Over the course of nearly four decades, beginning in the 1940s, annual crop yields surged in poor countries around the world. Between 1960 and 1985 cereal yields, total cereal production, and total food production in developing countries all more than doubled. Dubbed the “Green Revolution” by an American foreign aid official, this historic transformation of traditional farming methods began with a single public-private experiment with Mexican wheat. It quickly spread to corn, beans, and rice, rippling across hundreds of millions of cultivated acres throughout Latin America and Asia. The change was particularly pronounced—life-altering and frequently lifesaving—on the small farms where nearly half a billion of the world’s poorest people made their living.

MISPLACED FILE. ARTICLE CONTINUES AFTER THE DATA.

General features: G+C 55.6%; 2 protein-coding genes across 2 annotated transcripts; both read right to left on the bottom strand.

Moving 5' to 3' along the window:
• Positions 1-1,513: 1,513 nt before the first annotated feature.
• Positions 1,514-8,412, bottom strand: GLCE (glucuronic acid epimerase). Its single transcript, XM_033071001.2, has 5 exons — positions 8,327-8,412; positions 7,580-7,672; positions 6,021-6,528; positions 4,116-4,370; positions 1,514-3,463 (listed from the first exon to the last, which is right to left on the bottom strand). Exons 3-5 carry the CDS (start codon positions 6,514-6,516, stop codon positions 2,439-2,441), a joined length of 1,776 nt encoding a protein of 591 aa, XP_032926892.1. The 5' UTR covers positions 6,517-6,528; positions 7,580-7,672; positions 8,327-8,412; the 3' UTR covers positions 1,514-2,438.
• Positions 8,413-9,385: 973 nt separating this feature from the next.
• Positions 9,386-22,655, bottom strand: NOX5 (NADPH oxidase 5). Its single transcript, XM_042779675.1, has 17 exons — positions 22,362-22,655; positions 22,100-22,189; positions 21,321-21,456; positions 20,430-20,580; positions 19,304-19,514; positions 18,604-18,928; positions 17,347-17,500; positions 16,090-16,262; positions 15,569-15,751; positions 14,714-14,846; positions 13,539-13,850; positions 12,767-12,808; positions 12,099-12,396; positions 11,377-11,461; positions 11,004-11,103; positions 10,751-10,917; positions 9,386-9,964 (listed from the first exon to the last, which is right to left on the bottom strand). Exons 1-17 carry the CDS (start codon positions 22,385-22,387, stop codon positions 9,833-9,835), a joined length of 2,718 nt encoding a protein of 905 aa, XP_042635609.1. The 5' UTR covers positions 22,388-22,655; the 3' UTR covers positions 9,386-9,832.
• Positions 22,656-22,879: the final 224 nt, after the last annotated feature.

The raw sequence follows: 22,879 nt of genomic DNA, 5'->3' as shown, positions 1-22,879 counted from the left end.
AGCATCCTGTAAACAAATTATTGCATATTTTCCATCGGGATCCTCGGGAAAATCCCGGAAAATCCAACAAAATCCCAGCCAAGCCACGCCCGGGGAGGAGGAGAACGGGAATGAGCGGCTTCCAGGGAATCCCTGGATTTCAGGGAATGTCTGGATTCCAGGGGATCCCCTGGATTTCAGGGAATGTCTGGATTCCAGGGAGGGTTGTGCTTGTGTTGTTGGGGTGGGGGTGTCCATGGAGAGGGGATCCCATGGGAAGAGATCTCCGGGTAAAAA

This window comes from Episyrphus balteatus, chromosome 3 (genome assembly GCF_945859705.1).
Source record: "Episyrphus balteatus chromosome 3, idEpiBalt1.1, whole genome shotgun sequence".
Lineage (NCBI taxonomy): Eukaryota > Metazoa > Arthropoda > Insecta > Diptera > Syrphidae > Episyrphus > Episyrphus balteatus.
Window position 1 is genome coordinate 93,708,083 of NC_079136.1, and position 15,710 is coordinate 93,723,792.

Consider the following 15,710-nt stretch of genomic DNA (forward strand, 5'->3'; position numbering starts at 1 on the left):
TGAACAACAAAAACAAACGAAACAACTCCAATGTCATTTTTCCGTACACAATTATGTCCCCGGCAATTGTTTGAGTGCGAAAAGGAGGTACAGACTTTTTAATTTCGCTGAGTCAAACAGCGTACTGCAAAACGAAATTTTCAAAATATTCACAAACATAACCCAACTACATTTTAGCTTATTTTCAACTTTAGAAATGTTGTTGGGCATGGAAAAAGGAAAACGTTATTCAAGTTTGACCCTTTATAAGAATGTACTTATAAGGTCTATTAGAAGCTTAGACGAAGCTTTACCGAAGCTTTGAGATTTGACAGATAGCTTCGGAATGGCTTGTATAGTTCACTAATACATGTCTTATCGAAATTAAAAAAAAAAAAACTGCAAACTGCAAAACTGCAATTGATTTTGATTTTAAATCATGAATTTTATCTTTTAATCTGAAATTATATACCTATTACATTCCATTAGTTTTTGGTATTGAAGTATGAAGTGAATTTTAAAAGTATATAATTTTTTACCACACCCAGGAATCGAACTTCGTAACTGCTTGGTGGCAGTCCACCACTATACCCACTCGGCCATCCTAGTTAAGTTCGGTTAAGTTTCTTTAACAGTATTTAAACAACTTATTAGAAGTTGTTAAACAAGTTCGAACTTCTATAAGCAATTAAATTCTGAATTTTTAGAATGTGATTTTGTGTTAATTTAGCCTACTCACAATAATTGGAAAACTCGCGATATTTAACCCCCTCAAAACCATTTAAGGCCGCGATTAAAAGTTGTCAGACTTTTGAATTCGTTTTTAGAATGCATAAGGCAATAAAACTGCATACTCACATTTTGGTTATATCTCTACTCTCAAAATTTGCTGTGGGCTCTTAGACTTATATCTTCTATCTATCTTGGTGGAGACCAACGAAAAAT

The roots of this achievement were a combination of venturesome philanthropy, astute agricultural research, aggressive recruitment and training of scientists and farmers in the developing world, and determined government agricultural and water policy. The results were as massive as they were unprecedented.